I needed to predict what sort of errors I would see from this device; for that I used another Slocum spreadsheet. This error apprortionment spreadsheet explores allowable errors for all the components in a machine based on total error the engineer wants to achieve and how precise the engineer can expect to get each individual part. 

The logic here is that I can easily acquire a decent actuator and build a decent structure through clever machining processes, but my sliding axis idea is going to rely on flawed delrin bearings and a really derpily-mounted and honestly not well-collimated laser "sensor". So I expect the most error to come from these items. The goal is to achieve 0.5mm precision (arbitrarily lofty goal) despite these items - for that to happen, my linear axis needs to have 0.33mm precision (angular precision 0.09deg) before considering load. (I'm moving things on this axis too slowly to care about thermal or process errors.) Welp, here goes.

I machined a block of delrin to create the four rail holders and the circular-bore carriage sliders. All the critical features of the rail holders (height, bore, and mounting bolt holes) were machined first, subsequently the block was bandsawed into four pieces. The slider pieces were also matched by machining everything before splitting, to improve relative precision of the components during assembly.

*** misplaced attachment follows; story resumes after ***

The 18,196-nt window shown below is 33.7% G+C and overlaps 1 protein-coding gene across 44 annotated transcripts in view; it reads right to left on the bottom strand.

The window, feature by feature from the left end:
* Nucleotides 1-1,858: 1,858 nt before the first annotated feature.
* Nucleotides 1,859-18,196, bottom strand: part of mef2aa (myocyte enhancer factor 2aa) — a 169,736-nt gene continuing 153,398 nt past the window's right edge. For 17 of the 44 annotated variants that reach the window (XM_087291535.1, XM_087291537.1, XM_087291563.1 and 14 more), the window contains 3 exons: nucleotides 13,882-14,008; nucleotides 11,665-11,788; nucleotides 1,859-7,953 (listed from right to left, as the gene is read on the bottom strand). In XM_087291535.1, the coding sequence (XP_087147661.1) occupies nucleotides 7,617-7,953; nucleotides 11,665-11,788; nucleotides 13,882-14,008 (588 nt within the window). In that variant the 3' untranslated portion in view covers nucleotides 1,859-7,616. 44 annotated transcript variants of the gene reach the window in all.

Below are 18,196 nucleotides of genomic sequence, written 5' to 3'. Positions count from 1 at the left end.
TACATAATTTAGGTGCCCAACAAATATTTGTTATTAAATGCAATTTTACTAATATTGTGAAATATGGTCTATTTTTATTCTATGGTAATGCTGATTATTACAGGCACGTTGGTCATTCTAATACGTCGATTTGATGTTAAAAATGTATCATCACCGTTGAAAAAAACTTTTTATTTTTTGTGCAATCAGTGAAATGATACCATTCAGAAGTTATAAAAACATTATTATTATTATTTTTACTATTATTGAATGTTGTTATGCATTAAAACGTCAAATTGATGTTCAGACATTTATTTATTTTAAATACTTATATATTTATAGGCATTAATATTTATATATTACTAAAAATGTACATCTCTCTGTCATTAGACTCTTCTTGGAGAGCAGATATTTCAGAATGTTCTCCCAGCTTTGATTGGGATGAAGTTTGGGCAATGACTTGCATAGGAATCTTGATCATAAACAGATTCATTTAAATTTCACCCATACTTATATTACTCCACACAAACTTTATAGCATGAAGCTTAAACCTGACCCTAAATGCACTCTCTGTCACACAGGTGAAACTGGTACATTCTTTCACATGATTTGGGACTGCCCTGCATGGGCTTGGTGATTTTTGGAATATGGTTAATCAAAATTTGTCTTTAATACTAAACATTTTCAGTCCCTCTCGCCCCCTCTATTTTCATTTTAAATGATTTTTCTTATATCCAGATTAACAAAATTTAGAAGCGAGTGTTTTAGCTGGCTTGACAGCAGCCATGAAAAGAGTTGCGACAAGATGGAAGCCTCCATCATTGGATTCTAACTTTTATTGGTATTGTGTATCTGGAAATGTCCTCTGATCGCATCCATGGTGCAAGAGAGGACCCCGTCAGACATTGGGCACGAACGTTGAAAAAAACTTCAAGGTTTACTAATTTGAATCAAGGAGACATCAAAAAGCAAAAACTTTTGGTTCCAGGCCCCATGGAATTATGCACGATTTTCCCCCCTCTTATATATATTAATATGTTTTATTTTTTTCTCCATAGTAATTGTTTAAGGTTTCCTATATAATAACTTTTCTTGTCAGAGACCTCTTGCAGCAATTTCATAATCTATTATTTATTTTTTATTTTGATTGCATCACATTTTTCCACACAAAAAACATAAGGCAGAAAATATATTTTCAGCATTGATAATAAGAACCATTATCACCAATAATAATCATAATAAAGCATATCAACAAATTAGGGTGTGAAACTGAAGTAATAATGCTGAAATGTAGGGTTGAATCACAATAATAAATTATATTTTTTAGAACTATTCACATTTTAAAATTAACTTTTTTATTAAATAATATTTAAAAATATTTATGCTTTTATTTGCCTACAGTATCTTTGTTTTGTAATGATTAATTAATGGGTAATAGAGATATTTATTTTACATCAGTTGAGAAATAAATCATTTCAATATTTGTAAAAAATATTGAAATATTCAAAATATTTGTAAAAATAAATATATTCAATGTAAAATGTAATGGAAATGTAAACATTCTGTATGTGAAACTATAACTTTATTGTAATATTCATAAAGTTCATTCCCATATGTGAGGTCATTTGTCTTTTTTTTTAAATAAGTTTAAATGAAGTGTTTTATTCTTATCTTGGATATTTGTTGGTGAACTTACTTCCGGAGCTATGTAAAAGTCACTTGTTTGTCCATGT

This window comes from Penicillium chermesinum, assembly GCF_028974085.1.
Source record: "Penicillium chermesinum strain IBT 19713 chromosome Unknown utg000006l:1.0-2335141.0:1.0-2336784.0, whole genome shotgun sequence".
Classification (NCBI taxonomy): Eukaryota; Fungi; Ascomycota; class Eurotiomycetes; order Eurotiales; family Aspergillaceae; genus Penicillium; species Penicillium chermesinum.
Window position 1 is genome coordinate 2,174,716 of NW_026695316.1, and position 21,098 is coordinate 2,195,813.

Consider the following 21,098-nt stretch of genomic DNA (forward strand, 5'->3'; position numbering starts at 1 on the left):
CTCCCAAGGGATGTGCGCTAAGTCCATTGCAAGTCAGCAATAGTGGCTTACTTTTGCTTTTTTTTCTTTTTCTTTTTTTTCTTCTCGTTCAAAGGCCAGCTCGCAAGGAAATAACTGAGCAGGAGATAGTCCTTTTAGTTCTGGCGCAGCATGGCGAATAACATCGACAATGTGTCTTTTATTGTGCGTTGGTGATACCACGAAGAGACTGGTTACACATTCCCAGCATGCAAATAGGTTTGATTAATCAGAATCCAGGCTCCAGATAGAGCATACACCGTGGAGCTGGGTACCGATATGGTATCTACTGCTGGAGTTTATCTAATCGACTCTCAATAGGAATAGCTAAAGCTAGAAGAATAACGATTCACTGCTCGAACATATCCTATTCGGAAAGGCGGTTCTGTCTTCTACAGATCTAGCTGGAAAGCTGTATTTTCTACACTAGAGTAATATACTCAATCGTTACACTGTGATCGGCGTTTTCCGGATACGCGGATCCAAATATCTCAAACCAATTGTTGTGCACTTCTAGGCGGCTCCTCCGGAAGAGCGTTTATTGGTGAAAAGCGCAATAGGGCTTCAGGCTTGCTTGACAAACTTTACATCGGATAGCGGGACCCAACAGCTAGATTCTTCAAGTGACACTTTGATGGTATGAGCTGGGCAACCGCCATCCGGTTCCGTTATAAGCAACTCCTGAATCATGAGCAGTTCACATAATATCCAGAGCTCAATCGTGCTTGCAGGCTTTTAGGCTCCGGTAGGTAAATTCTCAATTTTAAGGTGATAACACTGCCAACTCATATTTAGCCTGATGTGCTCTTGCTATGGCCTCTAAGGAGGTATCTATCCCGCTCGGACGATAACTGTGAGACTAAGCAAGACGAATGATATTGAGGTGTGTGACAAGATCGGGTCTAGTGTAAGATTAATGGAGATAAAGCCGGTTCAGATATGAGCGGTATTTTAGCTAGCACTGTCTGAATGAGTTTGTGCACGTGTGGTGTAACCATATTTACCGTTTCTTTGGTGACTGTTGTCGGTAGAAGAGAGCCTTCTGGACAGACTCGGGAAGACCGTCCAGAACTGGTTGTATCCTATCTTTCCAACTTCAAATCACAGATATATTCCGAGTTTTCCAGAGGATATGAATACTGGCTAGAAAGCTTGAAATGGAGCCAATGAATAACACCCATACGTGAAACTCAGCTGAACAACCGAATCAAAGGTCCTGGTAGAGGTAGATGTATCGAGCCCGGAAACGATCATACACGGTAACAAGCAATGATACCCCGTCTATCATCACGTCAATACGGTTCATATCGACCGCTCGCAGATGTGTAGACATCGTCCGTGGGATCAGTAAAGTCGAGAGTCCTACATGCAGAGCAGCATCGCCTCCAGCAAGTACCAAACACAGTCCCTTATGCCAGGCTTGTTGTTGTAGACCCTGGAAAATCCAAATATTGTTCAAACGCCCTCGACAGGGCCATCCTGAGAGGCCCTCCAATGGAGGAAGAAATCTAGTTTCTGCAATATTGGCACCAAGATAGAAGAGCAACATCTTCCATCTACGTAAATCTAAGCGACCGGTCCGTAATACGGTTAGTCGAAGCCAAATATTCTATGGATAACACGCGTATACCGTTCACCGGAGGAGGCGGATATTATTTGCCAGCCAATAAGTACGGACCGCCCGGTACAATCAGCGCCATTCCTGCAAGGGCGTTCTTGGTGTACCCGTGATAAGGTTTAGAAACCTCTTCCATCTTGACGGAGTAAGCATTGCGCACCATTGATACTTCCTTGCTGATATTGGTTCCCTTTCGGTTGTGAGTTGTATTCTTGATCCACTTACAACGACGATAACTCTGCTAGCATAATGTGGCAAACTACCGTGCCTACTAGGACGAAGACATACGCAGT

Bottom faces of rail holders and slider (left) and top faces (right)
Rail holders were bored with a 5/16" reamer to get a press-fit with the 8mm rod. Slider bore used a 11/32" reamer to get a slip fit. I ended up with a rail assembly that moved very smoothly under no load, and remained decent even when I pressed harder on it.